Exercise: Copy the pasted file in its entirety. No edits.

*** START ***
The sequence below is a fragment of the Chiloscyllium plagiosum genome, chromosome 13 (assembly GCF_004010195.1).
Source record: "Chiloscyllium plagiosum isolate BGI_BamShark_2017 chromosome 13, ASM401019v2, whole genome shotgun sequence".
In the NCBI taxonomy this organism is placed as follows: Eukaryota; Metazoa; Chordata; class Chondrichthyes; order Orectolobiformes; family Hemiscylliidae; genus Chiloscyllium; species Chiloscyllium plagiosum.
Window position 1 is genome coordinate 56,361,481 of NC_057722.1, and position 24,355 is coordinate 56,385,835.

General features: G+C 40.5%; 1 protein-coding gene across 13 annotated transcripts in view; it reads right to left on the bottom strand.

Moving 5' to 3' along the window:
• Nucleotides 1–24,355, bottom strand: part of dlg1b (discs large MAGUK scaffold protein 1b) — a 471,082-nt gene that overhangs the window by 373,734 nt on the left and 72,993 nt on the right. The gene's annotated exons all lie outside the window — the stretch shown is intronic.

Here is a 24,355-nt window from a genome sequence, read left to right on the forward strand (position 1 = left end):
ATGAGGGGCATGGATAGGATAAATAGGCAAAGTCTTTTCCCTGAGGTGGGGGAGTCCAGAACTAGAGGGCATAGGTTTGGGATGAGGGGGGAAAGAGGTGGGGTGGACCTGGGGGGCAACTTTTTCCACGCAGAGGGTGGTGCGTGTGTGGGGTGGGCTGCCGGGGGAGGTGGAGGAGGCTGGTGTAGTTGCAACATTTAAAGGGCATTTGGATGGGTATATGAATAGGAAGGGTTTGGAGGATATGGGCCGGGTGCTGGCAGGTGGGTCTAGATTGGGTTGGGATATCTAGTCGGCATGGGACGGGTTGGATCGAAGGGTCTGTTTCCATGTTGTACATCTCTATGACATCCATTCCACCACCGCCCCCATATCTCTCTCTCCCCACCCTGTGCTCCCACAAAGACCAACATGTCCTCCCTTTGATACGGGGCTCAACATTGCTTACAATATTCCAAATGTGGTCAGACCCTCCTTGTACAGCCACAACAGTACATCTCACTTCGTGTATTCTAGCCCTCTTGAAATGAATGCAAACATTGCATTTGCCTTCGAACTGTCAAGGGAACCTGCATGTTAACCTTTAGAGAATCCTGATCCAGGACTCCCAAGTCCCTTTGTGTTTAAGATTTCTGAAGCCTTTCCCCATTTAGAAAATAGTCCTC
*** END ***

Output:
The sequence below is a fragment of the Chiloscyllium plagiosum genome, chromosome 13 (assembly GCF_004010195.1).
Source record: "Chiloscyllium plagiosum isolate BGI_BamShark_2017 chromosome 13, ASM401019v2, whole genome shotgun sequence".
In the NCBI taxonomy this organism is placed as follows: Eukaryota; Metazoa; Chordata; class Chondrichthyes; order Orectolobiformes; family Hemiscylliidae; genus Chiloscyllium; species Chiloscyllium plagiosum.
Window position 1 is genome coordinate 56,361,481 of NC_057722.1, and position 24,355 is coordinate 56,385,835.

General features: G+C 40.5%; 1 protein-coding gene across 13 annotated transcripts in view; it reads right to left on the bottom strand.

Moving 5' to 3' along the window:
• Nucleotides 1–24,355, bottom strand: part of dlg1b (discs large MAGUK scaffold protein 1b) — a 471,082-nt gene that overhangs the window by 373,734 nt on the left and 72,993 nt on the right. The gene's annotated exons all lie outside the window — the stretch shown is intronic.

Here is a 24,355-nt window from a genome sequence, read left to right on the forward strand (position 1 = left end):
ATGAGGGGCATGGATAGGATAAATAGGCAAAGTCTTTTCCCTGAGGTGGGGGAGTCCAGAACTAGAGGGCATAGGTTTGGGATGAGGGGGGAAAGAGGTGGGGTGGACCTGGGGGGCAACTTTTTCCACGCAGAGGGTGGTGCGTGTGTGGGGTGGGCTGCCGGGGGAGGTGGAGGAGGCTGGTGTAGTTGCAACATTTAAAGGGCATTTGGATGGGTATATGAATAGGAAGGGTTTGGAGGATATGGGCCGGGTGCTGGCAGGTGGGTCTAGATTGGGTTGGGATATCTAGTCGGCATGGGACGGGTTGGATCGAAGGGTCTGTTTCCATGTTGTACATCTCTATGACATCCATTCCACCACCGCCCCCATATCTCTCTCTCCCCACCCTGTGCTCCCACAAAGACCAACATGTCCTCCCTTTGATACGGGGCTCAACATTGCTTACAATATTCCAAATGTGGTCAGACCCTCCTTGTACAGCCACAACAGTACATCTCACTTCGTGTATTCTAGCCCTCTTGAAATGAATGCAAACATTGCATTTGCCTTCGAACTGTCAAGGGAACCTGCATGTTAACCTTTAGAGAATCCTGATCCAGGACTCCCAAGTCCCTTTGTGTTTAAGATTTCTGAAGCCTTTCCCCATTTAGAAAATAGTCCTC